That's another thing that should be mentioned. The city isn't a ruined mess filled with half-mutated monsters like Rapture was in BioShock. It's in bad shape, but it's still full of normal people and seems to be somewhat functioning. While wandering around the city, you'll see regular people and animals that are just going about their lives. Even the enemies are not always hostile. For a good chunk of the demo, Booker can see the Vox Populi around him, but as long as he doesn't bother them, they won't bother him, either. They only open attack after he chooses to stop the Vox Populi execution of an innocent person. After that, they started swarming him. The Populi seemed to work together more so than Splicers; they called for help using horns and flares, and they even summoned the aforementioned zeppelin for help when things got tough.
BioShock's Big Daddy was one of its most iconic visuals, and BioShock Infinite appears to be trying to one-up it with The Songbird, which is a gigantic, mechanical bird-like creature, many times bigger than any unfortunate humans around it. It looks around with searchlight-like eyes that glow to indicate its mood. It's also after Elizabeth. Prior to Booker's arrival, the Songbird was both Elizabeth's jailor and the closest thing she had to a friend. Since Booker "kidnapped" her, Songbird is trying to get her back. Poor Elizabeth is utterly terrified of the beast and begs Booker to kill her before it takes her back.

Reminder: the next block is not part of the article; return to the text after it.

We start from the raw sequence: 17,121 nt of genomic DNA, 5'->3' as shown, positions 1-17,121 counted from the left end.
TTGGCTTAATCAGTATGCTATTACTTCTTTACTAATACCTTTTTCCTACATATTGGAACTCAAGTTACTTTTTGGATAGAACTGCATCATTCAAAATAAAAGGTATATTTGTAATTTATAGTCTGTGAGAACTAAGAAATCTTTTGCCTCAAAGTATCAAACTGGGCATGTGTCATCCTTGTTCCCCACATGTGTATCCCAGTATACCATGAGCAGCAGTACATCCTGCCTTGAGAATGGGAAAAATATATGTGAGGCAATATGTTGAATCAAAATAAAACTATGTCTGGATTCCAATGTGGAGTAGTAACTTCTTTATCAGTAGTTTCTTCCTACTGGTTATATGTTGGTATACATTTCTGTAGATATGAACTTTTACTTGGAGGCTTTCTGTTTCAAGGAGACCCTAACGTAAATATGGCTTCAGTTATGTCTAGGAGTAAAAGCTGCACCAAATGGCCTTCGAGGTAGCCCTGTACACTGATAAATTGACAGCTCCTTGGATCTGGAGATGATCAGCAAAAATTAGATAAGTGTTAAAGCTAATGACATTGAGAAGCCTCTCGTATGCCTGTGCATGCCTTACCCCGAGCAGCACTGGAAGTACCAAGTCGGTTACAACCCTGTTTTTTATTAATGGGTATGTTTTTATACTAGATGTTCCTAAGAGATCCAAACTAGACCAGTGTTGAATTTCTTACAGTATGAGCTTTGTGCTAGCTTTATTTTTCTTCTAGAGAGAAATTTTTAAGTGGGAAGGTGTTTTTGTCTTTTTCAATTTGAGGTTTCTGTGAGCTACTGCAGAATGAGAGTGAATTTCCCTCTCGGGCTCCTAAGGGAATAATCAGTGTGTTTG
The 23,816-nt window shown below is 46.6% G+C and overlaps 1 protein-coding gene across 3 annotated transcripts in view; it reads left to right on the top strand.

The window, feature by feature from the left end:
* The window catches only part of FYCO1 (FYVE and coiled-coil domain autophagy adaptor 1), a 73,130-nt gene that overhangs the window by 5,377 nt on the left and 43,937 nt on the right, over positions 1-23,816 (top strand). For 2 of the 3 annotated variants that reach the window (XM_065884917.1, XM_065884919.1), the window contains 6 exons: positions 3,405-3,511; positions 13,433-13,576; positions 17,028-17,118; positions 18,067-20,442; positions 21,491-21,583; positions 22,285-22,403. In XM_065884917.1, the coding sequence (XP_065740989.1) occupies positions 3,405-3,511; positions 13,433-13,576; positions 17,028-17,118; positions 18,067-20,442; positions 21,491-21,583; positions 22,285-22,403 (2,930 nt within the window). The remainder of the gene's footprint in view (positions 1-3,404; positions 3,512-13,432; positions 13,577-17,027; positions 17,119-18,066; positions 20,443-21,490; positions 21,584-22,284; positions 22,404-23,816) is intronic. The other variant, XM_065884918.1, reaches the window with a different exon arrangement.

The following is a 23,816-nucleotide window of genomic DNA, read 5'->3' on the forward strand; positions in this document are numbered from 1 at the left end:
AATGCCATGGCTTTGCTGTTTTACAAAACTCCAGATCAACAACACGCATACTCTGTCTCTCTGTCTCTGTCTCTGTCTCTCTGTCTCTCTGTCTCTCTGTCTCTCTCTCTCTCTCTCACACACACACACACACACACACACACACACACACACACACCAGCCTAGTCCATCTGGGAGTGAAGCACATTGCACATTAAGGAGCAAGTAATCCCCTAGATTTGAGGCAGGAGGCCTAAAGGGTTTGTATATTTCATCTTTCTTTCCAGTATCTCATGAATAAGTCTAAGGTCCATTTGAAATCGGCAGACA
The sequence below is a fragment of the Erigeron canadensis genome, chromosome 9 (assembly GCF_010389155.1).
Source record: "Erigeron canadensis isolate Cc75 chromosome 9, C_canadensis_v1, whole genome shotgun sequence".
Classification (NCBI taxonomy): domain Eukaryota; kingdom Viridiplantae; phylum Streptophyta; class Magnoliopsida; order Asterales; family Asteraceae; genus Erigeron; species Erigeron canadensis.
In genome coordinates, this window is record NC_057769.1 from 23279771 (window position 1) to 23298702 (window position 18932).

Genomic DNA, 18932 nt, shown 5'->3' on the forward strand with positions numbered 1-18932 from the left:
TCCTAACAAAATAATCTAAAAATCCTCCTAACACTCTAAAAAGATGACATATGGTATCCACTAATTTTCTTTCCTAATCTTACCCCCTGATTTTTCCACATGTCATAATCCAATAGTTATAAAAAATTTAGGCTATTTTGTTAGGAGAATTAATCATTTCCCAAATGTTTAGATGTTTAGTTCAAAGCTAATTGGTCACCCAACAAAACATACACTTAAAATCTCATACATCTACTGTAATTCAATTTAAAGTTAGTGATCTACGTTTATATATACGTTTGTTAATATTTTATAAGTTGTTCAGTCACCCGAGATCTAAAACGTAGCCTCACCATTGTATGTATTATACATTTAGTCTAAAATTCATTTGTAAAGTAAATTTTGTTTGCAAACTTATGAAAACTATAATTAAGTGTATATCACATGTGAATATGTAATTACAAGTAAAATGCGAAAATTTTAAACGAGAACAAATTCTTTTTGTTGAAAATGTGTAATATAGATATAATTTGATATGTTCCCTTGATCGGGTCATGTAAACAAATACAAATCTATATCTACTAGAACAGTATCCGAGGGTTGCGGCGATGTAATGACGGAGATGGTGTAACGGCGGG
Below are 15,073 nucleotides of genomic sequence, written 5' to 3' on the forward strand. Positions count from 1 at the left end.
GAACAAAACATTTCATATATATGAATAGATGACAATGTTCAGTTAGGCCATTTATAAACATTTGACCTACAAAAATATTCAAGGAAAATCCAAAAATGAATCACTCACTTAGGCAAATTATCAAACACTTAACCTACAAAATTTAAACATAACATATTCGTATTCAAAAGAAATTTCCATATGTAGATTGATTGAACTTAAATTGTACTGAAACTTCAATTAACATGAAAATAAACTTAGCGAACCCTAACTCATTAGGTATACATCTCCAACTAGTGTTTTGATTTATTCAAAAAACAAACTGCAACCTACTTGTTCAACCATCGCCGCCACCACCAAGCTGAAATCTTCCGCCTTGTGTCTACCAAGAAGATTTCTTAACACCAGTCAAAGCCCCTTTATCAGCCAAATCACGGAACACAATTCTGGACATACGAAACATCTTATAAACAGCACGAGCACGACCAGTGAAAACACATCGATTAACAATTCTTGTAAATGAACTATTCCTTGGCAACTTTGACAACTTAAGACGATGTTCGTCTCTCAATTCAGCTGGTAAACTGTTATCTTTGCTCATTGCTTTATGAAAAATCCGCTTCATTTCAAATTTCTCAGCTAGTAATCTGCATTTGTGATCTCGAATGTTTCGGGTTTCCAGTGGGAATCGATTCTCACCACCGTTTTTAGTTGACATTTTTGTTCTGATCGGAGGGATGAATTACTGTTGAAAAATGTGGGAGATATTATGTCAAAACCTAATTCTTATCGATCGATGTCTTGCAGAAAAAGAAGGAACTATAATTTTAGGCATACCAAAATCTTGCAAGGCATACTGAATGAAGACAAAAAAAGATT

Frankly, BioShock Infinite was one of the most exciting games that I saw at E3 2011. The gameplay looked solid, but what really made the game shine was the world and art design. Rapture was an amazing place to visit, but Columbia seems like a step up from that. Every inch of the demo was dripping with detail. From the backdrops to the weapons designs, Columbia is a place unlike any other. If the rest of the game is a fraction as interesting as what we saw in the demo, BioShock Infinite will have one of the most immersive and amazing worlds in video game history.